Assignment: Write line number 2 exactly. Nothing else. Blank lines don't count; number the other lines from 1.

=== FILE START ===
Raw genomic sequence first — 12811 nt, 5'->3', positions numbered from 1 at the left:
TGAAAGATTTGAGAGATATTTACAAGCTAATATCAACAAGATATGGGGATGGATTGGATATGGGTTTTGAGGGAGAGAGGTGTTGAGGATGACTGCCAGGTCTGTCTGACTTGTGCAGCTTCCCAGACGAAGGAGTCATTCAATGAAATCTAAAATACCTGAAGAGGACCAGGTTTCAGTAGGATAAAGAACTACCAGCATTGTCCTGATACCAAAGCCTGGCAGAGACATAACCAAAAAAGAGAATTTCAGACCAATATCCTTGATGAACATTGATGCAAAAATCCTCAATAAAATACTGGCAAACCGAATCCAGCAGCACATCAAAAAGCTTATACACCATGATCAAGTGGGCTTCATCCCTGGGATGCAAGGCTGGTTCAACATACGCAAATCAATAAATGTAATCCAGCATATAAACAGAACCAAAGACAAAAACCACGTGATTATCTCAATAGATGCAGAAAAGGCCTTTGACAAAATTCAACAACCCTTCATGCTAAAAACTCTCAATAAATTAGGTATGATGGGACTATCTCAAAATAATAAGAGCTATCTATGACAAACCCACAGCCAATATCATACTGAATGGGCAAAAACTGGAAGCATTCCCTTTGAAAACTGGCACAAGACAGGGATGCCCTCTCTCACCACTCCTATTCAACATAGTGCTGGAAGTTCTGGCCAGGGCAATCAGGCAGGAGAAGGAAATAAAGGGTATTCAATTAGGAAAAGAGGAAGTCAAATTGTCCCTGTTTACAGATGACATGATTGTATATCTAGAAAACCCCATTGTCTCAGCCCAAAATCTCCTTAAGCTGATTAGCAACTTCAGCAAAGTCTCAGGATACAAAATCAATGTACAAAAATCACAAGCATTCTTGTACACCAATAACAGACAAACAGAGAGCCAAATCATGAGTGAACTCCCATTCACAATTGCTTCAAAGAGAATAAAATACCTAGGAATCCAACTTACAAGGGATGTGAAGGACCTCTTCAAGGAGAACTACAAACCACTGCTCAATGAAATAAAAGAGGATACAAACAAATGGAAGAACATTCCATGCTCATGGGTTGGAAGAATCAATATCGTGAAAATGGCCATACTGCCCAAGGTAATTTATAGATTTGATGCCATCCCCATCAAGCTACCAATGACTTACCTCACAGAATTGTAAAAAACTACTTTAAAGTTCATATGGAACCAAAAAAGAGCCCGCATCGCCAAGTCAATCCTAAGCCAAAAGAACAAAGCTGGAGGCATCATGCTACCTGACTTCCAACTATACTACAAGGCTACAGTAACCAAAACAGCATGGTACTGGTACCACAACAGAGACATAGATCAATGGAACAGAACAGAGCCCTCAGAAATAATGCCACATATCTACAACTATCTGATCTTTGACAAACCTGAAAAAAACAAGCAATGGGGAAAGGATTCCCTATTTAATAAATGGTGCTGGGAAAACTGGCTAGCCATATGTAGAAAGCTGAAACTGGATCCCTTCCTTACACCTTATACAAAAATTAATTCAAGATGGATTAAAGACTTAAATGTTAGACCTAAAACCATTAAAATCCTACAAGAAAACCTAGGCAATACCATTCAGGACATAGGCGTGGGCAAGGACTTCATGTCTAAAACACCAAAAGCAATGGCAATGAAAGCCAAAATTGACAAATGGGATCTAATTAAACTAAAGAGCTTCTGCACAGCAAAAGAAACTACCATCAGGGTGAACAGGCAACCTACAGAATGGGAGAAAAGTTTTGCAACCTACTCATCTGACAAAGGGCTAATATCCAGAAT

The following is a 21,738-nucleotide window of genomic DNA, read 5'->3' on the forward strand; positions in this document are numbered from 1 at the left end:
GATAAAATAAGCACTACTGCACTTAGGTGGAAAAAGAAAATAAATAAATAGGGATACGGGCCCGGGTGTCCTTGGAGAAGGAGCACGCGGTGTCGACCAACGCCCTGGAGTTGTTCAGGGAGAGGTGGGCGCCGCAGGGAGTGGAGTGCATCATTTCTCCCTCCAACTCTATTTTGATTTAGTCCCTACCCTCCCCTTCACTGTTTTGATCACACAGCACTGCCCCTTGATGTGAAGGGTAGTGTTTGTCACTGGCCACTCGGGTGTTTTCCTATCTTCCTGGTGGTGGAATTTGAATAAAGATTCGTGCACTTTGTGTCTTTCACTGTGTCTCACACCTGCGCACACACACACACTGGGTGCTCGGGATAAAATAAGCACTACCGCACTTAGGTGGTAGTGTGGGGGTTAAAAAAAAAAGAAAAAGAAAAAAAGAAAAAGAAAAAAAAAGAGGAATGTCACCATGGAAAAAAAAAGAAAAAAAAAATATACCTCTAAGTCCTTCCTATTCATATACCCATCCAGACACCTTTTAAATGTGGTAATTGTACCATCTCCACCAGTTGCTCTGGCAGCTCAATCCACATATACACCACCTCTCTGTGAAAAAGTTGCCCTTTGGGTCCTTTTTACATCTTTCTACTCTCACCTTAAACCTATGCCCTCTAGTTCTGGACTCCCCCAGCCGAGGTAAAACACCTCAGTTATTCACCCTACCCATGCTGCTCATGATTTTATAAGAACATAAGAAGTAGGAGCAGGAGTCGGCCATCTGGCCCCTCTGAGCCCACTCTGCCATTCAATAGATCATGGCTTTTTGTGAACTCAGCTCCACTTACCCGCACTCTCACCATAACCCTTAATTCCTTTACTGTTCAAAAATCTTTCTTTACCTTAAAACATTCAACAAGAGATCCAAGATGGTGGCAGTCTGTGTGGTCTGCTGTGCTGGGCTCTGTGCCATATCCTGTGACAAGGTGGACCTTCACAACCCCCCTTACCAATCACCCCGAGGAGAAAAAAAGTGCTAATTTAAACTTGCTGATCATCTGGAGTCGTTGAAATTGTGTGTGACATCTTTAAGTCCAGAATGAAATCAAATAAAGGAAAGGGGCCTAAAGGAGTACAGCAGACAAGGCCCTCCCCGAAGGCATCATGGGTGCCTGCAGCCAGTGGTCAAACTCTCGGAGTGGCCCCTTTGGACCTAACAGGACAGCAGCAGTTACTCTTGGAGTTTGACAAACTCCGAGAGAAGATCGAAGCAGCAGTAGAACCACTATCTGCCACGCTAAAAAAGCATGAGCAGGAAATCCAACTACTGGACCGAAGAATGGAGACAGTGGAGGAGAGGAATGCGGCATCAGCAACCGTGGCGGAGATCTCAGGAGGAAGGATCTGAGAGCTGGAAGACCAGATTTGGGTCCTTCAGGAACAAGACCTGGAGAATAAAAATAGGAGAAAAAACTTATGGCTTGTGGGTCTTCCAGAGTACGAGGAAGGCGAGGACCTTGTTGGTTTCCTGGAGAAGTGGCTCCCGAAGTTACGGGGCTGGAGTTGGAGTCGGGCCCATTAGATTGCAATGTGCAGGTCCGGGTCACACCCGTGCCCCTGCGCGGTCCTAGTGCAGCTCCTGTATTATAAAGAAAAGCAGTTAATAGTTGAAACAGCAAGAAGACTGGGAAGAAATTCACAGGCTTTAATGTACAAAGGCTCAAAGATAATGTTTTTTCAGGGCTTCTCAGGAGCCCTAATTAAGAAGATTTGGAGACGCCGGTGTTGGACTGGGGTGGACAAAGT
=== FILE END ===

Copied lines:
TGAAAGATTTGAGAGATATTTACAAGCTAATATCAACAAGATATGGGGATGGATTGGATATGGGTTTTGAGGGAGAGAGGTGTTGAGGATGACTGCCAGGTCTGTCTGACTTGTGCAGCTTCCCAGACGAAGGAGTCATTCAATGAAATCTAAAATACCTGAAGAGGACCAGGTTTCAGTAGGATAAAGAACTACCAGCATTGTCCTGATACCAAAGCCTGGCAGAGACATAACCAAAAAAGAGAATTTCAGACCAATATCCTTGATGAACATTGATGCAAAAATCCTCAATAAAATACTGGCAAACCGAATCCAGCAGCACATCAAAAAGCTTATACACCATGATCAAGTGGGCTTCATCCCTGGGATGCAAGGCTGGTTCAACATACGCAAATCAATAAATGTAATCCAGCATATAAACAGAACCAAAGACAAAAACCACGTGATTATCTCAATAGATGCAGAAAAGGCCTTTGACAAAATTCAACAACCCTTCATGCTAAAAACTCTCAATAAATTAGGTATGATGGGACTATCTCAAAATAATAAGAGCTATCTATGACAAACCCACAGCCAATATCATACTGAATGGGCAAAAACTGGAAGCATTCCCTTTGAAAACTGGCACAAGACAGGGATGCCCTCTCTCACCACTCCTATTCAACATAGTGCTGGAAGTTCTGGCCAGGGCAATCAGGCAGGAGAAGGAAATAAAGGGTATTCAATTAGGAAAAGAGGAAGTCAAATTGTCCCTGTTTACAGATGACATGATTGTATATCTAGAAAACCCCATTGTCTCAGCCCAAAATCTCCTTAAGCTGATTAGCAACTTCAGCAAAGTCTCAGGATACAAAATCAATGTACAAAAATCACAAGCATTCTTGTACACCAATAACAGACAAACAGAGAGCCAAATCATGAGTGAACTCCCATTCACAATTGCTTCAAAGAGAATAAAATACCTAGGAATCCAACTTACAAGGGATGTGAAGGACCTCTTCAAGGAGAACTACAAACCACTGCTCAATGAAATAAAAGAGGATACAAACAAATGGAAGAACATTCCATGCTCATGGGTTGGAAGAATCAATATCGTGAAAATGGCCATACTGCCCAAGGTAATTTATAGATTTGATGCCATCCCCATCAAGCTACCAATGACTTACCTCACAGAATTGTAAAAAACTACTTTAAAGTTCATATGGAACCAAAAAAGAGCCCGCATCGCCAAGTCAATCCTAAGCCAAAAGAACAAAGCTGGAGGCATCATGCTACCTGACTTCCAACTATACTACAAGGCTACAGTAACCAAAACAGCATGGTACTGGTACCACAACAGAGACATAGATCAATGGAACAGAACAGAGCCCTCAGAAATAATGCCACATATCTACAACTATCTGATCTTTGACAAACCTGAAAAAAACAAGCAATGGGGAAAGGATTCCCTATTTAATAAATGGTGCTGGGAAAACTGGCTAGCCATATGTAGAAAGCTGAAACTGGATCCCTTCCTTACACCTTATACAAAAATTAATTCAAGATGGATTAAAGACTTAAATGTTAGACCTAAAACCATTAAAATCCTACAAGAAAACCTAGGCAATACCATTCAGGACATAGGCGTGGGCAAGGACTTCATGTCTAAAACACCAAAAGCAATGGCAATGAAAGCCAAAATTGACAAATGGGATCTAATTAAACTAAAGAGCTTCTGCACAGCAAAAGAAACTACCATCAGGGTGAACAGGCAACCTACAGAATGGGAGAAAAGTTTTGCAACCTACTCATCTGACAAAGGGCTAATATCCAGAAT